Pink for girls. "My Dog" - Gaun's handbag is along for the ride in the basket.

Pink for girls. “My Dog” – Gaun’s handbag is along for the ride in the basket.

It is winter here so the daytime temperatures are only in the high twenties with very little humidity. The bike option might not seem so attractive in the hot season.

Not quite Canberra thank goodness.

Not quite Canberra thank goodness.

Entry to the gardens is 80 THB – $3.00, a person. Bike hire is 70 THB per bike for two hours, although we had them for longer and they didn’t check the time back in. Not an expensive day out.

The first major stopping point of the way out from the entrance on the right is this lake with lots of topiary displays surrounding it:

Paddle boats can be hired here if you are feeling energetic. See the large dinosaur topiary in the background.

Paddle boats can be hired here if you are feeling energetic. Spot the large dinosaur topiary in the background.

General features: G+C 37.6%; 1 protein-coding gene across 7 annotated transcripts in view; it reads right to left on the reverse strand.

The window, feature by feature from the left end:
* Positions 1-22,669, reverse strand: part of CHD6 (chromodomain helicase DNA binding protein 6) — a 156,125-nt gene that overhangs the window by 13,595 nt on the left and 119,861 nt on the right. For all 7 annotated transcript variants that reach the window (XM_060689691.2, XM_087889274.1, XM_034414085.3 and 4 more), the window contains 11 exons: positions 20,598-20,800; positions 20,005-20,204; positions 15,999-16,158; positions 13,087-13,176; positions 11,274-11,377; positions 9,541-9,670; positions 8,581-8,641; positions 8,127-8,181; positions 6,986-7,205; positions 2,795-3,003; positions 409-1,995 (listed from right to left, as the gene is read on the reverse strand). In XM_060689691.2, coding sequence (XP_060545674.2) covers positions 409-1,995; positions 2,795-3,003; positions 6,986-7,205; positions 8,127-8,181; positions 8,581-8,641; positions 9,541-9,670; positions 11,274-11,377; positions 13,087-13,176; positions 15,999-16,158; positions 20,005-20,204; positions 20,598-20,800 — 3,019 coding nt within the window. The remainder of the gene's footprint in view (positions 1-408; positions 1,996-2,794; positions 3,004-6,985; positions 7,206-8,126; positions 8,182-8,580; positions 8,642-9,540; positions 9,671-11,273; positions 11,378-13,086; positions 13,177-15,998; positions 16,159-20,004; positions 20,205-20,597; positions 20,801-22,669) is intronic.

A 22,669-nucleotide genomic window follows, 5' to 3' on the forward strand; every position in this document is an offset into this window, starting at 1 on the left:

That dinosaur close up. Note the motorbikes underneath in the shade. Gives you an idea of the size of this topiary.

That dinosaur close up. Note the motorbikes underneath in the shade. Gives you an idea of the size of this topiary.

Flipper. “My Dog” hedge hopping.

Flipper and “My Dog” hedge exploring.

Monkeys waiting for the chance to have a swim once the tourist leave.

Monkeys waiting for the chance to have a swim once the tourists leave.

Great balls of trees…we love you Jerry.

Great balls of trees…we love you Jerry.

Close to this point opposite to the lake there is a good sized maze. The fact that I am writing this blog entry post-visit is testimony to the fact that it isn’t super hard to navigate.

Exactly as I would have described it.

Exactly as I would have described it.

Gaun meets maze.

Gaun meets maze.